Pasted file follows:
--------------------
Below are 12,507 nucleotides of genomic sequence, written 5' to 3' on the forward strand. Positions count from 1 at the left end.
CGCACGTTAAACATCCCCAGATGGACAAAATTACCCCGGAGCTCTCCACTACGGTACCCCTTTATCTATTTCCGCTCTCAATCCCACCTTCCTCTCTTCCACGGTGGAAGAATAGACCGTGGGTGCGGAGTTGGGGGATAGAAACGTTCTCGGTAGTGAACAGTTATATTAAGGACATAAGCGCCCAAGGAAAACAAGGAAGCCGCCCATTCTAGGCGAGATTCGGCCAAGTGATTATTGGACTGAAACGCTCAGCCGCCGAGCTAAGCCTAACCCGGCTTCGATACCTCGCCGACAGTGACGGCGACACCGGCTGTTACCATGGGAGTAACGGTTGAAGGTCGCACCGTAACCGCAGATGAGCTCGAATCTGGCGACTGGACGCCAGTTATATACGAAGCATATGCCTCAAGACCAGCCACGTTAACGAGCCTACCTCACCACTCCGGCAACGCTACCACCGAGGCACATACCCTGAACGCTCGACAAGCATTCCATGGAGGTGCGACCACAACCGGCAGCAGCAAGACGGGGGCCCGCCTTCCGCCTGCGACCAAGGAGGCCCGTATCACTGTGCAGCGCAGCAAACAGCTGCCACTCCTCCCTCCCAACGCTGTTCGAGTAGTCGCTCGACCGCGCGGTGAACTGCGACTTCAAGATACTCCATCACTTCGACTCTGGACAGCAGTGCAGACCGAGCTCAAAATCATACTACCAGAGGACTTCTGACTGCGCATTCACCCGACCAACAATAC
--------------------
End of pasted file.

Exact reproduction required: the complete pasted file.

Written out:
Below are 12,507 nucleotides of genomic sequence, written 5' to 3' on the forward strand. Positions count from 1 at the left end.
CGCACGTTAAACATCCCCAGATGGACAAAATTACCCCGGAGCTCTCCACTACGGTACCCCTTTATCTATTTCCGCTCTCAATCCCACCTTCCTCTCTTCCACGGTGGAAGAATAGACCGTGGGTGCGGAGTTGGGGGATAGAAACGTTCTCGGTAGTGAACAGTTATATTAAGGACATAAGCGCCCAAGGAAAACAAGGAAGCCGCCCATTCTAGGCGAGATTCGGCCAAGTGATTATTGGACTGAAACGCTCAGCCGCCGAGCTAAGCCTAACCCGGCTTCGATACCTCGCCGACAGTGACGGCGACACCGGCTGTTACCATGGGAGTAACGGTTGAAGGTCGCACCGTAACCGCAGATGAGCTCGAATCTGGCGACTGGACGCCAGTTATATACGAAGCATATGCCTCAAGACCAGCCACGTTAACGAGCCTACCTCACCACTCCGGCAACGCTACCACCGAGGCACATACCCTGAACGCTCGACAAGCATTCCATGGAGGTGCGACCACAACCGGCAGCAGCAAGACGGGGGCCCGCCTTCCGCCTGCGACCAAGGAGGCCCGTATCACTGTGCAGCGCAGCAAACAGCTGCCACTCCTCCCTCCCAACGCTGTTCGAGTAGTCGCTCGACCGCGCGGTGAACTGCGACTTCAAGATACTCCATCACTTCGACTCTGGACAGCAGTGCAGACCGAGCTCAAAATCATACTACCAGAGGACTTCTGACTGCGCATTCACCCGACCAACAATAC